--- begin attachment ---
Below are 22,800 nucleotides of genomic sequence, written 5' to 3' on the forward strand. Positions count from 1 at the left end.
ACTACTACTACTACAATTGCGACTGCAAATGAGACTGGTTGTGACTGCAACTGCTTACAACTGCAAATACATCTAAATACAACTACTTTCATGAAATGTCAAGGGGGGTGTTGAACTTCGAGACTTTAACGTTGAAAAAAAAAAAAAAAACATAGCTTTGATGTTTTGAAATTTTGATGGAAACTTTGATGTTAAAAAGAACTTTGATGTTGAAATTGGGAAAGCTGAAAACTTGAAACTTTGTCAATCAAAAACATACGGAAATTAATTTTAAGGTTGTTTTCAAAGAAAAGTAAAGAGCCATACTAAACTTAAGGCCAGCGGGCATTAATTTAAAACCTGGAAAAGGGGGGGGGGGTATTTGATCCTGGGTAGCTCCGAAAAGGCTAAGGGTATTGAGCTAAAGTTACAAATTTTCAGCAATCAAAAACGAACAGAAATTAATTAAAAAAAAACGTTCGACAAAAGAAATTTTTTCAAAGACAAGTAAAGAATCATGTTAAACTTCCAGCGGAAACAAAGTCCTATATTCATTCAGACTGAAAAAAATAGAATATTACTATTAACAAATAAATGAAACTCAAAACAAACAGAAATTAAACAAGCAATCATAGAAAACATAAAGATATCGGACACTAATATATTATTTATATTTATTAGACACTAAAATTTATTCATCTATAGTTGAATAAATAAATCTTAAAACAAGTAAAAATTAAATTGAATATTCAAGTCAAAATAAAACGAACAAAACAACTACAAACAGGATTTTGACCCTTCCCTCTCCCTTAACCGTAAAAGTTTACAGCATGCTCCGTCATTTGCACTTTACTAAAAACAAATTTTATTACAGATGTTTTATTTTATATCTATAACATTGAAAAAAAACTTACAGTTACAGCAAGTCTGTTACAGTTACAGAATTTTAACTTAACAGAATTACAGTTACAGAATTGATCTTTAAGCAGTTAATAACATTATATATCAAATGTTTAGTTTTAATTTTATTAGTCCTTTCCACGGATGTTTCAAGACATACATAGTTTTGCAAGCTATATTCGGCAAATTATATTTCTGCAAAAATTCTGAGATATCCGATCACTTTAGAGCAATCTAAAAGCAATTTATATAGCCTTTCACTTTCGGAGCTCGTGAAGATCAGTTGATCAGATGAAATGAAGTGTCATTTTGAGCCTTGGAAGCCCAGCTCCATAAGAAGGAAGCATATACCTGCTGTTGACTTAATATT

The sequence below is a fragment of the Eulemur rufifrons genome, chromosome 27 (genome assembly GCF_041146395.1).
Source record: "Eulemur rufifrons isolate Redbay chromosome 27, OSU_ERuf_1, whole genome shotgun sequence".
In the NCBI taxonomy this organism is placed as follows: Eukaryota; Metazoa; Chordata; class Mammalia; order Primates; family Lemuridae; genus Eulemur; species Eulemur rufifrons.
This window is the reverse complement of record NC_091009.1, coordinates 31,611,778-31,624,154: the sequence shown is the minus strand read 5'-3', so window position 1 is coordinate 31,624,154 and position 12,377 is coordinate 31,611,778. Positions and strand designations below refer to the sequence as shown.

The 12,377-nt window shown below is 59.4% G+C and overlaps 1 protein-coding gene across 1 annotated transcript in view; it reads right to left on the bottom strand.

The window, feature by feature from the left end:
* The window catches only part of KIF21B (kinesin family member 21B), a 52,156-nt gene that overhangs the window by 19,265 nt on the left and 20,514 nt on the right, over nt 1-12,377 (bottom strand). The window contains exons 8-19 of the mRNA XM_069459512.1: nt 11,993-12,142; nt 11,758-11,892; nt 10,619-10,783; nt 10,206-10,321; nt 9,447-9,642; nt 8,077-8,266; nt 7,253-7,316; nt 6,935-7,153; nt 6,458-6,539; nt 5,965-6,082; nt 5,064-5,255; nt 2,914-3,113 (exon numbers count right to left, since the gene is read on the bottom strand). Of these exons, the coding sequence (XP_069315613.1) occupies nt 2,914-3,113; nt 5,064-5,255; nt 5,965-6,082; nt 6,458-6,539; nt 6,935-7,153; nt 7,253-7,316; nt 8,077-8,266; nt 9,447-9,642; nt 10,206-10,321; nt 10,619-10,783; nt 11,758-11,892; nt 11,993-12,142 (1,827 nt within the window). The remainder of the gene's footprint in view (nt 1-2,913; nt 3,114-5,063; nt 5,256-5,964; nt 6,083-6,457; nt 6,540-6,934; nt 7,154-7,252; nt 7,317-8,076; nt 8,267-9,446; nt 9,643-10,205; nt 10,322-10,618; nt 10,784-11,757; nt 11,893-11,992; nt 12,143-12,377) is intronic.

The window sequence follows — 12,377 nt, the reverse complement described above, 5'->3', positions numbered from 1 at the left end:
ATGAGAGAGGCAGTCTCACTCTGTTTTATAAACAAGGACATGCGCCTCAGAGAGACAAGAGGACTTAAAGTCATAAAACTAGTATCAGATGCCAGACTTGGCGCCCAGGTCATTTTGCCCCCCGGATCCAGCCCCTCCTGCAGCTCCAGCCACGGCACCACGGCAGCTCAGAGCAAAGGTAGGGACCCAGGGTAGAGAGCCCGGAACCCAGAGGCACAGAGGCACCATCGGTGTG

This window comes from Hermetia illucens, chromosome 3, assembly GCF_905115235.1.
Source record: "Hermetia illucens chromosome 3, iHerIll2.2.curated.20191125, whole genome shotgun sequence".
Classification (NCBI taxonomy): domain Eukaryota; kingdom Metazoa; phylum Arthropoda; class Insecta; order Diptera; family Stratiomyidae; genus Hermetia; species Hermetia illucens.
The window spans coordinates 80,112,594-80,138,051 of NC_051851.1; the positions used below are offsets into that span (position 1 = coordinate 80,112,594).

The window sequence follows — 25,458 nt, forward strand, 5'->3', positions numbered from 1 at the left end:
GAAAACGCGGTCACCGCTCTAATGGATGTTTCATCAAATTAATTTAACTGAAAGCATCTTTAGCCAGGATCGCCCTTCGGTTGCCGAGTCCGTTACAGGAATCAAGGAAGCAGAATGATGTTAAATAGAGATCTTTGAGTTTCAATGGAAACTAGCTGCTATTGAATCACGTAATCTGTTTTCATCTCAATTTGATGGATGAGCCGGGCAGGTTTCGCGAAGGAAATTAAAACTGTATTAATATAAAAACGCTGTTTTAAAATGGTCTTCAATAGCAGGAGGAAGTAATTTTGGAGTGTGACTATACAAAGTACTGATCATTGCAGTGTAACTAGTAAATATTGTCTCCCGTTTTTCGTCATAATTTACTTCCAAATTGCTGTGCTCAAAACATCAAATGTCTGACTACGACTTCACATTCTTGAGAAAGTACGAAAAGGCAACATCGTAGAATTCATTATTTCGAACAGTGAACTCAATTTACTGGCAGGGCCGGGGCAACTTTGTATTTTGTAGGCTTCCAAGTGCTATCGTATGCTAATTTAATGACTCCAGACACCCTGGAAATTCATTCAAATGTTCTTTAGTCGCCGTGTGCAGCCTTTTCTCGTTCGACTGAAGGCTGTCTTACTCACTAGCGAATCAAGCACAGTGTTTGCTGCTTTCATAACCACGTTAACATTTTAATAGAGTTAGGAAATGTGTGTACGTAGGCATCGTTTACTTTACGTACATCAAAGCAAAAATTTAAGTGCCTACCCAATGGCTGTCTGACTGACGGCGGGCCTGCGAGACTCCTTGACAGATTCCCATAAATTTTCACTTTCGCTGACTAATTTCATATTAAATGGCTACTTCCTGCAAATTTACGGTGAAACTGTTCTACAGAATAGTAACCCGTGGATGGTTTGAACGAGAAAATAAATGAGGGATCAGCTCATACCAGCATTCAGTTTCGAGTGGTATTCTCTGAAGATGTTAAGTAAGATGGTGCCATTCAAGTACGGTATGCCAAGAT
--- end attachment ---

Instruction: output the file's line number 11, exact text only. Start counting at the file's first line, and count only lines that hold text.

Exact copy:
ATGAGAGAGGCAGTCTCACTCTGTTTTATAAACAAGGACATGCGCCTCAGAGAGACAAGAGGACTTAAAGTCATAAAACTAGTATCAGATGCCAGACTTGGCGCCCAGGTCATTTTGCCCCCCGGATCCAGCCCCTCCTGCAGCTCCAGCCACGGCACCACGGCAGCTCAGAGCAAAGGTAGGGACCCAGGGTAGAGAGCCCGGAACCCAGAGGCACAGAGGCACCATCGGTGTG